Hackers are always looking for new and novel ways to get their malicious apps onto your smartphone, from infiltrating legitimate app stores to tricking you into sideloading them. The FBI is well aware of their tactics, however, which is why the government agency has issued a warning on a new technique currently being used by cybercriminals to do just that.
As reported by Phone Arena, hackers have begun embedding malicious code into beta versions of popular apps in an effort to drain the bank accounts of unsuspecting users. Unlike apps in official app stores which go through rigorous testing, beta apps aren’t typically subject to the security reviews that Google puts the other apps in the Play Store through.
As such, the malicious code in these beta apps remains hidden before being activated once installed on a vulnerable smartphone. Even the best phones with the latest security updates installed are susceptible to this new scam, which is why you need to be careful when installing any new apps—especially apps that are still in the beta phase.
Impersonating popular apps
According to its report on the matter, the FBI says that many of these malicious beta apps use names, app icons and descriptions similar to legitimate apps in order to appear more trustworthy. This can lead potential victims into installing an app they might otherwise avoid.
To distribute their malicious beta apps, the hackers behind this campaign are using phishing emails as well as romance scams. While an email suggesting you install the beta version of an app might be ignored, the hackers are also reaching out to potential victims on dating apps and social media to convince them to install one of these fraudulent apps.
Once installed on a victim’s smartphone these beta apps perform a number of malicious activities, from accessing your financial apps to stealing personal data and even taking complete control over your smartphone.
Many of these beta apps also impersonate cryptocurrency exchanges in order to steal digital currency from victims. While a user might think they’re investing in the next Bitcoin, they’re actually sending their cash directly to hackers instead.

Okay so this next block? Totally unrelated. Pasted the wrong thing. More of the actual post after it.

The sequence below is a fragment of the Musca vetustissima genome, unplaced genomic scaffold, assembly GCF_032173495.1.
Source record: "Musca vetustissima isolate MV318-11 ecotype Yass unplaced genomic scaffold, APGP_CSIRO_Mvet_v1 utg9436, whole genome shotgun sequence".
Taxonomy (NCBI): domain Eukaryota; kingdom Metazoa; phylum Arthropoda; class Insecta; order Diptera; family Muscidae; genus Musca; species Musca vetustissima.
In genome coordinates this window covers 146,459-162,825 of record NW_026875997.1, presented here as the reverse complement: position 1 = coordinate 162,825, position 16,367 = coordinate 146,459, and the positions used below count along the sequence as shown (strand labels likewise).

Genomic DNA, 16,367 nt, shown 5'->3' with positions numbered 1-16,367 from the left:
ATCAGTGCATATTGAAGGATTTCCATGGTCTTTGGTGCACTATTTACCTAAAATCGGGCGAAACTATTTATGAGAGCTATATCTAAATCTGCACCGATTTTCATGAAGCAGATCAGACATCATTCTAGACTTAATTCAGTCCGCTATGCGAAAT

While the FBI hasn’t named these malicious beta apps outright, for the time being, it’s probably best to avoid installing beta versions of apps altogether. Instead, you should wait until an app is available in an official store like the Play Store before installing it. That way, you can check its rating and read reviews to do the proper research before putting the app on your smartphone.
How to stay safe from malicious apps
Staying safe from malicious apps requires a two-step approach. First off you should be using antivirus software on your smartphone just like you do on your computer. Secondly, you want to limit the number of apps on your devices while also being extra critical of any new apps you install.
If you’re using an Android smartphone, then you’re going to want to install one of the best Android antivirus apps to stay safe from malicious apps, mobile malware and other cyber threats. Google Play Protect is a free alternative that comes pre-installed on most Android phones if you’re on a tight budget, and it also scans all of your existing apps and any new ones you download for malware.
With one of the best iPhones, things aren’t that simple as Apple restricts apps from scanning for malware on iOS. Fortunately, there is a workaround as Intego Mac Internet Security X9 and Intego Mac Premium Bundle X9 are the only Mac antivirus software solutions that can scan an iPhone or iPad for malware. However, there is a catch as your device needs to be connected to your Mac using a USB cable.
The FBI also has some red flags to look out for to help you spot any malicious apps installed on your smartphone. These include your battery draining faster than usual, poor performance, persistent pop-up ads and apps that request unnecessary permissions.
Hackers will also come up with new ways to trick users into installing their malicious apps but it’s up to you to think carefully and consider whether or not an app is worth installing in the first place. With enough consideration, you’ll likely realize that a lot of apps are too risky to install on your smartphone, especially since our phones now hold so much of our personal and financial data.
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Anthony Spadafora is the security and networking editor at Tom’s Guide where he covers everything from data breaches and ransomware gangs to password managers and the best way to cover your whole home or business with Wi-Fi. Before joining the team, he wrote for ITProPortal while living in Korea and later for TechRadar Pro after moving back to the US. Based in Houston, Texas, when he’s not writing Anthony can be found tinkering with PCs and game consoles, managing cables and upgrading his smart home.